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Case Report
A Case of an Endovascular Stent-Graft Infection Presenting as a Psoas Abscess

  C Swain*1      S Ashley2   

1Institute of Naval Medicine, Royal Navy, UK
2Department of Vascular Surgery, Terence-Lewis Building, Derriford Hospital, Plymouth, Devon, PL6 8DH, UK

*Corresponding author: C Swain, 38 Clinton Avenue, Plymouth, PL4 7HA, England E-mail:;


Case report: A patient with history of endovascular aortic aneurysm repair and urosepsis presenting systemically unwell with hip pain, later diagnosed as a psoas abscess communicating with the aneurysmal sac.

Conclusion: There is a relationship between urosepsis and stent graft infection. Interventional procedures require careful planning and there is a role for prophylactic antibiotics. Surgeons should be vigilant to the possibility of late onset infection of variable presentation.


Aortic aneurysm; Endovascular procedures; Stents; Vascular surgical procedures; Psoas abscess; Urinary tract infections


Repair of abdominal aortic aneurysms using endovascular technique (EVAR), has become a popular alternative for vascular surgeons who believe the mortality and morbidity involved in elective open aneurysm repair would be too significant in a patient population with higher co morbidity.

Despite major technical improvements in stents/endografts since the procedure gained popularity, follow-up is essential due to potential late complications such as expansion of the aneurysm, perigraft aortic dilatation or infection, which require recognition and monitoring due the potential need for further interventions.

Case Report

A76-year-old white male, who had undergone endovascular repair of a 6.6 cm infrarenal abdominal aortic aneurysm in 2011 and was known to have a Type II endoleak, presented 14 months later, cachetic and systemically unwell with severe pain in the left hip and compromised mobility. Significant past medical history included atrial fibrillation, chronic obstructive pulmonary disease and multiple urological interventions including six hospital admissions with urosepsis and urocalculi.

On examination; tender along the left hip joint line, with reduced range of moment and loss of internal rotation at the hip. He was afebrile, white cell count 16.7 with raised inflammatory markers (CRP 164), anaemic with haemoglobin 10.9, hypernatraemic and found to have primary hyperparathyroidism. A pelvic plain film demonstrated no fracture of the left hip, but computed tomography confirmed the presence of a psoas abscess, in close proximity to the aortic aneurysm sac.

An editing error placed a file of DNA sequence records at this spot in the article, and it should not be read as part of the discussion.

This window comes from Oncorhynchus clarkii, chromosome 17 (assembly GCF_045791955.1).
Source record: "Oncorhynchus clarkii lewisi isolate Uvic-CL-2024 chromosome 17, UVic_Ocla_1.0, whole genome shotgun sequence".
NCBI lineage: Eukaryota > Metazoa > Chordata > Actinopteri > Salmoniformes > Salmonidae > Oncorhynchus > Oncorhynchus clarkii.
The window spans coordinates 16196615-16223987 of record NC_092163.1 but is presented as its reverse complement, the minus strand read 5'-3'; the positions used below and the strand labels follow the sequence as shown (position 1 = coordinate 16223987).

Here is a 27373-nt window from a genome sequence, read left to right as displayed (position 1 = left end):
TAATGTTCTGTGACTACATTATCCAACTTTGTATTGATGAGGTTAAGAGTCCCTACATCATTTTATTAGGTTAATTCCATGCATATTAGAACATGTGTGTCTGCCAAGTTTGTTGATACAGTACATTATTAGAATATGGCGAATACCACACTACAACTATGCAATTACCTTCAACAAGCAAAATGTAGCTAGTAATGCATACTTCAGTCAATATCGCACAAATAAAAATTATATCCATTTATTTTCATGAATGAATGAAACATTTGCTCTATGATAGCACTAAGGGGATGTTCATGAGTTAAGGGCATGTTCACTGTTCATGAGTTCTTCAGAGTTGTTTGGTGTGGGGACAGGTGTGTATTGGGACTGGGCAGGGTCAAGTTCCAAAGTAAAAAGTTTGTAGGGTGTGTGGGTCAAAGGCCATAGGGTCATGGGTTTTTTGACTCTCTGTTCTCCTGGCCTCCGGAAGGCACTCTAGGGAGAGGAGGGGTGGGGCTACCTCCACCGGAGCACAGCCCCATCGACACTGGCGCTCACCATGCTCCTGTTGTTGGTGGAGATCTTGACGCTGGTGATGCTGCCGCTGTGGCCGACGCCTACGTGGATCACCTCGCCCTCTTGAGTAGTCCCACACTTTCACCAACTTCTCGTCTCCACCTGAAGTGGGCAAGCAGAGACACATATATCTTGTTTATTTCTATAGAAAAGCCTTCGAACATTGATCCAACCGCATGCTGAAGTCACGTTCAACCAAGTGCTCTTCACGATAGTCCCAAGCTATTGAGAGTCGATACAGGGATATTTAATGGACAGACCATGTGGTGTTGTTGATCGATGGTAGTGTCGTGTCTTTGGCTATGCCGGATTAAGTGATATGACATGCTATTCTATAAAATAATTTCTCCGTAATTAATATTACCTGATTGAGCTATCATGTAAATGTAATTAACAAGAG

A report of a biphasic abdomen-pelvis CT scan (Figure 1) stated: “... the aortic aneurysm sac has slightly decreased since the last scan... The known Type II endoleak is unchanged. However, the heterogenous psoas collection has increased in size, and there appears to be a communication between this and the (largely thrombosed) aneurysmal sac.”

Management was intravenous antibiotics and radiologically-guided drainage of the psoas abscess; using Seldinger technique, a 10 French pigtail catheter was inserted into the abscess via the left groin and free drainage of thick pus was established; a sample sent for microbiological analysis grew a mixture of coli forms. Serial blood cultures grew Proteus mirabilus, motile Gram-negative bacilli which is known to infect patients with complicated urinary tracts i.e. those with functional or anatomical abnormalities or long-term catheters. A hallmark of infection with P. mirabilusis urinary stones [1], a significant feature of the patient’s past medical history.

The patient was deemed unsuitable for further intervention due to frailty and lack of physiological reserve. Removal of the endovascular device (Lombard Aorfix) would have been challenging and would likely cause more harm to the patient. He was discharged home following a course of intravenous tazocin, and switched to oral augmentin to continue lifelong.

Figure 1: CT abdomen showing contrast within the aorta, the presence of the EVAR stent and the thrombosed aneurysm sac.